My buddy, Armando, was a great fan of Stephen King in high school. Uttering the name, Cujo, became a tool to freak each other out walking home from the bus stop late at night or in expansive yards in Kerrisdale during late night parties. Of course, the movie version of my namesake, Carrie, taught me the power of standing poker straight, the unblinking stare and clearly enunciating “No”. Even the most drunk frat rat or persistent “bad choice” date responded with the intended outcome. Although my older sister digested horror books en mass, I never did. I wasn’t quite sure what to expect from this book.
Stephen King is a prolific writer who has been able to translate that to market success. My assumption was that his goal as a writer was mass market success. His book On Writing – A Memoir of the Craft reveals this is not the case. His writing has been a way to live his life, starting from a very young age. Life granted him both the ultimate highs and ultimate lows that he negotiated through his writing. He says that he doesn’t even remember writing Cujo because it was in the midst of a dark time when he was drinking heavily. Perhaps it was the darkness that made the book so haunting!
His writing has strong voice, a direct style and an honesty and openness that I admire. His advice to aspiring writers: Make the time to read widely and write widely. He reads because he likes to read. He reads fiction because he likes stories. The learning comes from both the good and the bad books. “One learns most clearly what not to do from bad prose… Good writing on the other hand, teaches the learning writer about style, graceful narration, plot development, the creation of believable characters, and truth telling. “(p.146)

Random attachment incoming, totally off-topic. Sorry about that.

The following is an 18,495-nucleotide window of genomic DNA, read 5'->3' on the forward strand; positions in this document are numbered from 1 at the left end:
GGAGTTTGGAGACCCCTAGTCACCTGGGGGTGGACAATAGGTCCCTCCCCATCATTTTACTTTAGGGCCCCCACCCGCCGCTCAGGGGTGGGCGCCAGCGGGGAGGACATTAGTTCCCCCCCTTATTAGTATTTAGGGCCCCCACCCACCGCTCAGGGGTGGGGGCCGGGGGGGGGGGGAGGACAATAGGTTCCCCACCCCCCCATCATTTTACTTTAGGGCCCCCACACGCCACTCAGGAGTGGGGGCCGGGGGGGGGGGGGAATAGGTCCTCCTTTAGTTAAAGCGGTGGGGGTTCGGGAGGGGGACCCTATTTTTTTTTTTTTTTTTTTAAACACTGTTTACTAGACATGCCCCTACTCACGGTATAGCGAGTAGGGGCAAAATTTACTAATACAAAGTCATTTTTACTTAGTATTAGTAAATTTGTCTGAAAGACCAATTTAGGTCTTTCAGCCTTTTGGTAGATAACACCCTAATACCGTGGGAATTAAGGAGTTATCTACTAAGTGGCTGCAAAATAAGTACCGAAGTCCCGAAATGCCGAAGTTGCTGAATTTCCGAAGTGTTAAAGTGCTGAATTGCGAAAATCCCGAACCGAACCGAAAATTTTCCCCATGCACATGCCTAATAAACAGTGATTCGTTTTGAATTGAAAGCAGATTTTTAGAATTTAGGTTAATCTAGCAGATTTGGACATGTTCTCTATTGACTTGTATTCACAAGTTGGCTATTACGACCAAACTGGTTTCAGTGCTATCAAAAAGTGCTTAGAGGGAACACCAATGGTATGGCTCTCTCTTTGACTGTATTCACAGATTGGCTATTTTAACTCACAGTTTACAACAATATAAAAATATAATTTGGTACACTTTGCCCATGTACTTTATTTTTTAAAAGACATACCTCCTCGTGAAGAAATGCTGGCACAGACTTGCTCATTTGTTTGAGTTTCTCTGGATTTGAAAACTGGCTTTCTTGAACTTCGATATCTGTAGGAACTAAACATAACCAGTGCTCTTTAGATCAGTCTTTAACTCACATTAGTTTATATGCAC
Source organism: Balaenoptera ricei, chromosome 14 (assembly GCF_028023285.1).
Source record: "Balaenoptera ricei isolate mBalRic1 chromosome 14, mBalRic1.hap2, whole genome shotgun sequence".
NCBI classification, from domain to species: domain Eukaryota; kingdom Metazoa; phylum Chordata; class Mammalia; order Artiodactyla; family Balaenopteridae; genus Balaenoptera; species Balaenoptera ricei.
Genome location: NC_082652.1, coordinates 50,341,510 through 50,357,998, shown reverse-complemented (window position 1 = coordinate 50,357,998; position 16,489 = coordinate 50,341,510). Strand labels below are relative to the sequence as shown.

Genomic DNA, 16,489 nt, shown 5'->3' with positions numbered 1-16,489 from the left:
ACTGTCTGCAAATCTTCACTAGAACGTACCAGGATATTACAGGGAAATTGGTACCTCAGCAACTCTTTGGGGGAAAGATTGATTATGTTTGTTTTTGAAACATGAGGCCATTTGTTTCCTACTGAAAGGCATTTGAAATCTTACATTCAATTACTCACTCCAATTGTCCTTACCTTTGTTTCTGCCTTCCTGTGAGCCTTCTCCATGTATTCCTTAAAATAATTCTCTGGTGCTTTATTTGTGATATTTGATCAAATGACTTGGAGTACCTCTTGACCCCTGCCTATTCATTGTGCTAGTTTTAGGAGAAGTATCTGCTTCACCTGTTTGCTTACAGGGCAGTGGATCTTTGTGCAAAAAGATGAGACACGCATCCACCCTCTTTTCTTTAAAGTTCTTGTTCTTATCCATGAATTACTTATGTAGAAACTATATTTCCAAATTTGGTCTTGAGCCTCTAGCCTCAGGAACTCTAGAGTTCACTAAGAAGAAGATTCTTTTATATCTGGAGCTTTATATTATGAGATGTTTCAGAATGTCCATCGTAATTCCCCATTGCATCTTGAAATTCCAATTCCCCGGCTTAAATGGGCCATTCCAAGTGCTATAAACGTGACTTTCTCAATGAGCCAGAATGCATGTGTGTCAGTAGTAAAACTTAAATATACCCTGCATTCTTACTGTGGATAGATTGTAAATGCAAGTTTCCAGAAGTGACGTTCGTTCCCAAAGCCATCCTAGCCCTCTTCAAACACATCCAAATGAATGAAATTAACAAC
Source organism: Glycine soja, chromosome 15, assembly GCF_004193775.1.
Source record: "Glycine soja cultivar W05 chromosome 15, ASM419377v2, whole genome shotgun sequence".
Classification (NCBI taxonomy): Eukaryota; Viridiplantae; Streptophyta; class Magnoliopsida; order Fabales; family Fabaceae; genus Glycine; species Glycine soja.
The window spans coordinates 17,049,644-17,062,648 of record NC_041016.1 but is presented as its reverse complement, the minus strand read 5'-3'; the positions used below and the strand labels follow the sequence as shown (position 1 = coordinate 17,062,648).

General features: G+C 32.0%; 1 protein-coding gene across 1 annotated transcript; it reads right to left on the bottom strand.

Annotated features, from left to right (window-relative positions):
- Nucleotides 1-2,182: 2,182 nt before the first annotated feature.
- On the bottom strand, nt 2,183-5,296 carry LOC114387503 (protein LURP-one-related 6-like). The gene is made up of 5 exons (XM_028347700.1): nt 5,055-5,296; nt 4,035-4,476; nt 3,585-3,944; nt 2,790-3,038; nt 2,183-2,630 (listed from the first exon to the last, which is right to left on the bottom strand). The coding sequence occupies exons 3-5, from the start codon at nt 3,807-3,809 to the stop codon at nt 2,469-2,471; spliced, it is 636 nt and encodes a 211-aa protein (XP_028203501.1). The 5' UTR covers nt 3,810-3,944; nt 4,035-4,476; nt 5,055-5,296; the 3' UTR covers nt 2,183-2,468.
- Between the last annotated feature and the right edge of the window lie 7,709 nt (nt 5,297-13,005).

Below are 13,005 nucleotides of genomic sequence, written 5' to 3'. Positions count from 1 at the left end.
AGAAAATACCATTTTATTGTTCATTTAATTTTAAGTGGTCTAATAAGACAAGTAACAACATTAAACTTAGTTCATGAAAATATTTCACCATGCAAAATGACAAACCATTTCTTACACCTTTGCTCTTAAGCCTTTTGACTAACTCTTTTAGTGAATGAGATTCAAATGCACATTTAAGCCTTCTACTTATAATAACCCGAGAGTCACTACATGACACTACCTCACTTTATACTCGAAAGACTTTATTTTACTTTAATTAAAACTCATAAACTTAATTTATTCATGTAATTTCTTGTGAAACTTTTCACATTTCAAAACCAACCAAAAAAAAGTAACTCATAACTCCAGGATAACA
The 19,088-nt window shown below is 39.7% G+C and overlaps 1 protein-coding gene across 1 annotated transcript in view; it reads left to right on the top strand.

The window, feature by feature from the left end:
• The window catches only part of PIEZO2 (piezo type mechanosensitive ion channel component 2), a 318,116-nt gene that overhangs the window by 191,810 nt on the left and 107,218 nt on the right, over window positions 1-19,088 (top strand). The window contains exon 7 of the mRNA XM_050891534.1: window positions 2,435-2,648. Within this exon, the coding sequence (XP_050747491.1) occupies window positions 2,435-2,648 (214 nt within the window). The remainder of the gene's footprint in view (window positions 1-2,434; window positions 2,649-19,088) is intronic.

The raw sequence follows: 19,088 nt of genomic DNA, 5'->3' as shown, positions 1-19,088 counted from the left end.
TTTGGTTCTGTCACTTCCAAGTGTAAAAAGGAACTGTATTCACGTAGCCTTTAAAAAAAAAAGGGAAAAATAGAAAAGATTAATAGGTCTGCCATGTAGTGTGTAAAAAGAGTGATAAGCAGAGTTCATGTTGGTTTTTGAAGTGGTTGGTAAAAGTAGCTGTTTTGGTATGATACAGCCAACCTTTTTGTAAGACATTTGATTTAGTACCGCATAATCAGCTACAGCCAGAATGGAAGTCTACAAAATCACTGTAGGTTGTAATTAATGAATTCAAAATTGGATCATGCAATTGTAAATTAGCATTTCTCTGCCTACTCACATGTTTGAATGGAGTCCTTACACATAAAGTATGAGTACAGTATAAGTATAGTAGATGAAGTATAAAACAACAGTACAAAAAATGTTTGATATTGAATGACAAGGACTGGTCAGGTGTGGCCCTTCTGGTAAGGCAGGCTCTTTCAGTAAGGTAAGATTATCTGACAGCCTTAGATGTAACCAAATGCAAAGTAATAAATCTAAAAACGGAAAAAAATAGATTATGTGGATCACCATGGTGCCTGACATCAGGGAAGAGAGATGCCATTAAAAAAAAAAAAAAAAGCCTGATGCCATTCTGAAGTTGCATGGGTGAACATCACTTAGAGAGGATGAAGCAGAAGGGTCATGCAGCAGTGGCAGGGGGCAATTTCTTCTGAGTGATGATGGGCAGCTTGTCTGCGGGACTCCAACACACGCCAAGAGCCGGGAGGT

King is a disciplined writer and he rarely skips a day. He is not a believer in mapping out the plot and then developing his story. He begins with the situation and flat, unfeatured characters. Once that is firmly in his mind, he begins to narrate. He emphasizes: “Description is what makes the reader a sensory participant in the story…Reading will help you answer how much and only reams of writing will help you with the how.”(p.173)
His book also includes a few pieces of advice that were given to him along the way.
by John Gould, editor of The Lisbon’s weekly newspaper where he had his first job: “When you write the story, you’re telling yourself the story. he said. When you rewrite, your main job is taking out all of the things that are not the story.” (p.57)
in a rejection letter in spring of his Senior high year: machine generated signature of editor :“Not bad, but PUFFY. You need to revise for length. Formula: 2nd draft = 1st draft-10%. Good luck.”
This book taught me so much that I can use in the teaching of writing and in my own writing. I’m so glad it fell into my hands. I highly recommend it.